A qualitative approach would be interviewing people, asking them open-ended questions. They can answer as much as they want and new ideas can emerge that have not been asked in quantitative questionnaires. Obviously, analyzing this data and drawing conclusions from it is much more tedious, but potentially richer, painting a fuller picture.

Our Study and Results

The goals of our study were to examine gender and cultural associations with QOL, personal characteristics, and benefits from having MS among those with MS (measured with a MS specific questionnaire for measuring benefits of MS. So we wanted to know, do people with MS do experience a higher QOL if they are female than if they are male? Are there cultural differences? To answer the second question, the study was conducted in Austria and the United States, which are comparable as far as economic well-being and industrialization are concerned, but have different cultures and healthcare systems. Admittedly, part of that fact was also opportunistic: I had just completed the Austrian leg of my survey when I moved to the US, so it was compelling to run the same study there.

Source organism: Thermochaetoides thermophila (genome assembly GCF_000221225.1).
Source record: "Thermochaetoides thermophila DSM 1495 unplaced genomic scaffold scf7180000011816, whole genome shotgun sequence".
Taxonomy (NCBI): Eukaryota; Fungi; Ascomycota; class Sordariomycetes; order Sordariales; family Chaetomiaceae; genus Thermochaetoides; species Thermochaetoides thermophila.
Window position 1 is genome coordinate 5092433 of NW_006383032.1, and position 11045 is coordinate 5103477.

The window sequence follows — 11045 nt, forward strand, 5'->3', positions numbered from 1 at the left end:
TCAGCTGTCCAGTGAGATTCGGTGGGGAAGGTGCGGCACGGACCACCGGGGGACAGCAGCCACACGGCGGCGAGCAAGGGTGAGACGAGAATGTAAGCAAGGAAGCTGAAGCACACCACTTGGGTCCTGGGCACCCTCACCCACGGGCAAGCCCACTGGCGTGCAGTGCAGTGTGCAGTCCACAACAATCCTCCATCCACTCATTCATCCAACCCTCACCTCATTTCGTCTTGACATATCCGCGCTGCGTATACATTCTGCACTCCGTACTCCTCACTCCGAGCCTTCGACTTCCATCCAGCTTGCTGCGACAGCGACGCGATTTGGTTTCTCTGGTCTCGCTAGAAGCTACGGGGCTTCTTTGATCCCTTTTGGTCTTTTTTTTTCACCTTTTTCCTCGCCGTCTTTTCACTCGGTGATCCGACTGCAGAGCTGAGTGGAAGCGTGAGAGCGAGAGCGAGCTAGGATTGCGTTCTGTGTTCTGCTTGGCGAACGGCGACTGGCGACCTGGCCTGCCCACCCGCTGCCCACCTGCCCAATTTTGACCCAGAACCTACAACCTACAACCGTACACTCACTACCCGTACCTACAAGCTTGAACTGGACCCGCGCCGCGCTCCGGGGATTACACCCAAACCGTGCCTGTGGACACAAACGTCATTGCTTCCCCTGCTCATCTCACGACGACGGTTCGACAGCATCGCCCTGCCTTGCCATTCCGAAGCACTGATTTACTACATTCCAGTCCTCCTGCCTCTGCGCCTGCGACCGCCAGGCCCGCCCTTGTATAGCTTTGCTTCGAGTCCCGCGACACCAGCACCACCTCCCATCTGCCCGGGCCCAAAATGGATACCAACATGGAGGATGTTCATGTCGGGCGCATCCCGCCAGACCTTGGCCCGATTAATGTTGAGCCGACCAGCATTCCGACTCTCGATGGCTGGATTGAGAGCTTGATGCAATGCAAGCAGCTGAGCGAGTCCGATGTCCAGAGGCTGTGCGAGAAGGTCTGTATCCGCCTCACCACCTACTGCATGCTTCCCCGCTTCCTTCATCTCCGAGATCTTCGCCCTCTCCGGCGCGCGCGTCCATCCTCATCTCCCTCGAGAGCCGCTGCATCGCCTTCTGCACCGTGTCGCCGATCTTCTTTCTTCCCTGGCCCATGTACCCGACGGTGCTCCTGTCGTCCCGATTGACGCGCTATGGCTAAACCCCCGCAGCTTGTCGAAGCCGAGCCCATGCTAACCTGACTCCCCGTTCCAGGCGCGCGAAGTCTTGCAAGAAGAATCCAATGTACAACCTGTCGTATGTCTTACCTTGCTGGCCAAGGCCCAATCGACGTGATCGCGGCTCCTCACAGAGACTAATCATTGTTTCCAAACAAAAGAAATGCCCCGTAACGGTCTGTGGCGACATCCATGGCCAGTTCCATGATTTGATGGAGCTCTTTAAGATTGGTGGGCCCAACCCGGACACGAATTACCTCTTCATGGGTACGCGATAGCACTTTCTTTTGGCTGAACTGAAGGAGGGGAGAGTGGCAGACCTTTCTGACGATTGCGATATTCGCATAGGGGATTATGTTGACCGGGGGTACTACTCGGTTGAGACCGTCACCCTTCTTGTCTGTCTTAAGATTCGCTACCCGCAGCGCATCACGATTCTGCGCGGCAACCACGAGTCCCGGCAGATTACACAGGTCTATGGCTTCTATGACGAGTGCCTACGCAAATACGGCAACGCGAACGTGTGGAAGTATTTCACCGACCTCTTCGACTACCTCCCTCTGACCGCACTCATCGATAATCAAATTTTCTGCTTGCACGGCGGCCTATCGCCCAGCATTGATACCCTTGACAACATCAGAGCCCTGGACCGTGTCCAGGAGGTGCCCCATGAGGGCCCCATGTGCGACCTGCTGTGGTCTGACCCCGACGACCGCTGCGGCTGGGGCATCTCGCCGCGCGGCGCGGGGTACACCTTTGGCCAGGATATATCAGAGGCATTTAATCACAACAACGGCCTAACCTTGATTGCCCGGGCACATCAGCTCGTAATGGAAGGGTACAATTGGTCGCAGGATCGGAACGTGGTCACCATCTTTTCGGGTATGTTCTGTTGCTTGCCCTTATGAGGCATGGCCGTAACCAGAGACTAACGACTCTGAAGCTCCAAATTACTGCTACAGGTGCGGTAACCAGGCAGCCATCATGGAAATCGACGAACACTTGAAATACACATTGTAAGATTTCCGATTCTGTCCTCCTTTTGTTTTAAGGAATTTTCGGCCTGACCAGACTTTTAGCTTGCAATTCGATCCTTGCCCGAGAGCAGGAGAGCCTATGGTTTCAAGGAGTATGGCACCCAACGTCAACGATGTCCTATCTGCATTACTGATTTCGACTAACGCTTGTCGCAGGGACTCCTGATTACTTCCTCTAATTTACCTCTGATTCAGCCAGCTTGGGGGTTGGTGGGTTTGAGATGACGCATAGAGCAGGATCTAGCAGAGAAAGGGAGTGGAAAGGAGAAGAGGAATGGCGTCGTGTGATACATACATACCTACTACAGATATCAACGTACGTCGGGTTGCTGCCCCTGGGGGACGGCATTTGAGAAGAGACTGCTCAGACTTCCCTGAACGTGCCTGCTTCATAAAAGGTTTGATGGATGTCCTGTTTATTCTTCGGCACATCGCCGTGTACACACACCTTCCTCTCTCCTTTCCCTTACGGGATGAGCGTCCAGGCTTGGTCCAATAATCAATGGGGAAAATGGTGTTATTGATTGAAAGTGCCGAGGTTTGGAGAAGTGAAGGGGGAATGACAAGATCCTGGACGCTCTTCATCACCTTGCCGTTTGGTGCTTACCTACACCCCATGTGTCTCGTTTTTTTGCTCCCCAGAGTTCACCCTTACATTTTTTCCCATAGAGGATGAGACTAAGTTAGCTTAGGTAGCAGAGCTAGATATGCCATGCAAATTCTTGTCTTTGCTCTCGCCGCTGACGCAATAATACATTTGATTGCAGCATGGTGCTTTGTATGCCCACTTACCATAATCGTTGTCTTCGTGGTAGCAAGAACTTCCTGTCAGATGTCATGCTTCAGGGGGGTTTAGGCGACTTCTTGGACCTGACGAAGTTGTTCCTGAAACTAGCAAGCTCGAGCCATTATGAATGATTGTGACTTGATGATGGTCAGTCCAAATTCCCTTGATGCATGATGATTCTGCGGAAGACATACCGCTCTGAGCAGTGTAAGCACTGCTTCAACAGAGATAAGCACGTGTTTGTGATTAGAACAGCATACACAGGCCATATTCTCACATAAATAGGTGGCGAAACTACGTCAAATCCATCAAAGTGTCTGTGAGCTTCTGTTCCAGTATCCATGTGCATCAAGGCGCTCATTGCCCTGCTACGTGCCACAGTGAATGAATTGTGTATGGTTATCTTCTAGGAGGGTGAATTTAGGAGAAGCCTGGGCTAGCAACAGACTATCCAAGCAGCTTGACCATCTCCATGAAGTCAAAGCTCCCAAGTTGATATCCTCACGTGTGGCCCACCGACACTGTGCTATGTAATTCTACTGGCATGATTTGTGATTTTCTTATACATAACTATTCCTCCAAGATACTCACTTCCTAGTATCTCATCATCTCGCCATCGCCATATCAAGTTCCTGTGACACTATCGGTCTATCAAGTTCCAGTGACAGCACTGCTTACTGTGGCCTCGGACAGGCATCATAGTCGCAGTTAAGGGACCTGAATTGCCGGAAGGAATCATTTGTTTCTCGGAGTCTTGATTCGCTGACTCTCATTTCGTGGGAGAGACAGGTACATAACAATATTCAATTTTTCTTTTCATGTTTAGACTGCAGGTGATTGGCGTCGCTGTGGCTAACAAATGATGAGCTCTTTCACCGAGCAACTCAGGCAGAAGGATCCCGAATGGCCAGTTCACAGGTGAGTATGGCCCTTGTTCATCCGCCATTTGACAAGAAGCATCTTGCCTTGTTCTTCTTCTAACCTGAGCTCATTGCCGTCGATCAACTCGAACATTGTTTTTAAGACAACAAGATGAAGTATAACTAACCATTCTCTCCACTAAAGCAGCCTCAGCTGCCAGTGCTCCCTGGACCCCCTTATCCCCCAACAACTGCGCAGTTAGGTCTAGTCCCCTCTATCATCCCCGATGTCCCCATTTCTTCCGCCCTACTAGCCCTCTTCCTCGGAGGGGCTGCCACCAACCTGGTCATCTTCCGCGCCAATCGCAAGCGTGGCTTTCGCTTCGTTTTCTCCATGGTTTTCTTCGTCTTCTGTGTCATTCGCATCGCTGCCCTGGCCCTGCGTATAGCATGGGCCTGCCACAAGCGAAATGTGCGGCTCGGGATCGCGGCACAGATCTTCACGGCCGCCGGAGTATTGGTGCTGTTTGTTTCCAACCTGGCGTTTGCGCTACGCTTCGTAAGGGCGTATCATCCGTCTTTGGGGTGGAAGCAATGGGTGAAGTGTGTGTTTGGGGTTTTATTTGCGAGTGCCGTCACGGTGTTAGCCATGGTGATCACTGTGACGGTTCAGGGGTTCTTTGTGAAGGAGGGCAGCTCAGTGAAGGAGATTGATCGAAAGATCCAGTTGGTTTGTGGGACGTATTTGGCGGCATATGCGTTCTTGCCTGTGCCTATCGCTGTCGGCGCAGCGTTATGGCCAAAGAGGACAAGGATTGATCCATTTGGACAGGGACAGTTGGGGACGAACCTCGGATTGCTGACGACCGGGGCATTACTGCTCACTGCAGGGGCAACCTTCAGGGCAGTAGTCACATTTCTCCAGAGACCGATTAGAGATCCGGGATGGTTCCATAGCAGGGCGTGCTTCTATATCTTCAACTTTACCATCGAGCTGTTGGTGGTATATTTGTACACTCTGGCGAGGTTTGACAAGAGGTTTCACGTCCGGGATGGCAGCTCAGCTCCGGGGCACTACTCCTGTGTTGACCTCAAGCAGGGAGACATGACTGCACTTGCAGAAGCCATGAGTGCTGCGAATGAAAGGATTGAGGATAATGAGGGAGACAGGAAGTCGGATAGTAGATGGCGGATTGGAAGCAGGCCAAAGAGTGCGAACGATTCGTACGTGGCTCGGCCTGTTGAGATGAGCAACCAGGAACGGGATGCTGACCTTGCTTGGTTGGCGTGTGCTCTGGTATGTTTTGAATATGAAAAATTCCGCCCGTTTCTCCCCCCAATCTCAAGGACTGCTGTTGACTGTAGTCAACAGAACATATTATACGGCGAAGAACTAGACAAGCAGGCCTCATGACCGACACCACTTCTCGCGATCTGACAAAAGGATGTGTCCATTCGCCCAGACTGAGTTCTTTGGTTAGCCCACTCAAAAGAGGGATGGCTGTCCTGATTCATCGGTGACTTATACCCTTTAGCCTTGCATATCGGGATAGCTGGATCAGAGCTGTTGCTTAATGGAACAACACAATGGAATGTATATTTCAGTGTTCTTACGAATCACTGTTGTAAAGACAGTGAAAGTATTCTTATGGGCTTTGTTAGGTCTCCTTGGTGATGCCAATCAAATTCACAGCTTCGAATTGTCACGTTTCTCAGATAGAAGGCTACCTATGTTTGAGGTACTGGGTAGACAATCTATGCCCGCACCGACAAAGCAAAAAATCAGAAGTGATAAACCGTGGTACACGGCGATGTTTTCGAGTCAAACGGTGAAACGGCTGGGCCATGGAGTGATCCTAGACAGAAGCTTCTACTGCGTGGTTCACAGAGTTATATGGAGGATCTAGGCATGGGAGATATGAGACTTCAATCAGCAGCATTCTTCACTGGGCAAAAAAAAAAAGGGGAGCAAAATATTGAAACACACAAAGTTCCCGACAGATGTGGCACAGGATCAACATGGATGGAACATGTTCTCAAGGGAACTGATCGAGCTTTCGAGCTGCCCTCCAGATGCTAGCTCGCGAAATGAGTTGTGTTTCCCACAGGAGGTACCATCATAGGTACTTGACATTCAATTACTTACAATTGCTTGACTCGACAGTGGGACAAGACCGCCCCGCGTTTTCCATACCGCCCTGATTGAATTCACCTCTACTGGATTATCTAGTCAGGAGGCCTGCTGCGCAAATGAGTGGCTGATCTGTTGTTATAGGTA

For our study we used a MS-specific QOL questionnaire, and various other questionnaires, in addition to a qualitative interview. An example item from that questionnaire is “I feel distant from my friends and my family”, which had to be rated on a 5-point Likert scale with options from (1) not at all, to (5) very much. We used the term ‘social-emotional QOL’ describing the psychological and social well-being of someone. In total, we included 128 participants.

We used standard statistical tests, including analyses of covariance (ANCOVA) and partial correlations for the analysis of quantitative data. For the qualitative part of the survey we transcribed and coded the interview data to identify categories in the answers.

An important caveat in our results is that the samples in the US and Austria differed with respect to sociodemographic factors. The Austrian sample was older, had MS longer and was more impaired, and study participants were inpatients in Austria, outpatients in the US. We could control for these differences in the quantitative data, but not in our qualitative data analysis. Hence, we should not directly compare qualitative data between these two legs.

Quantitative Results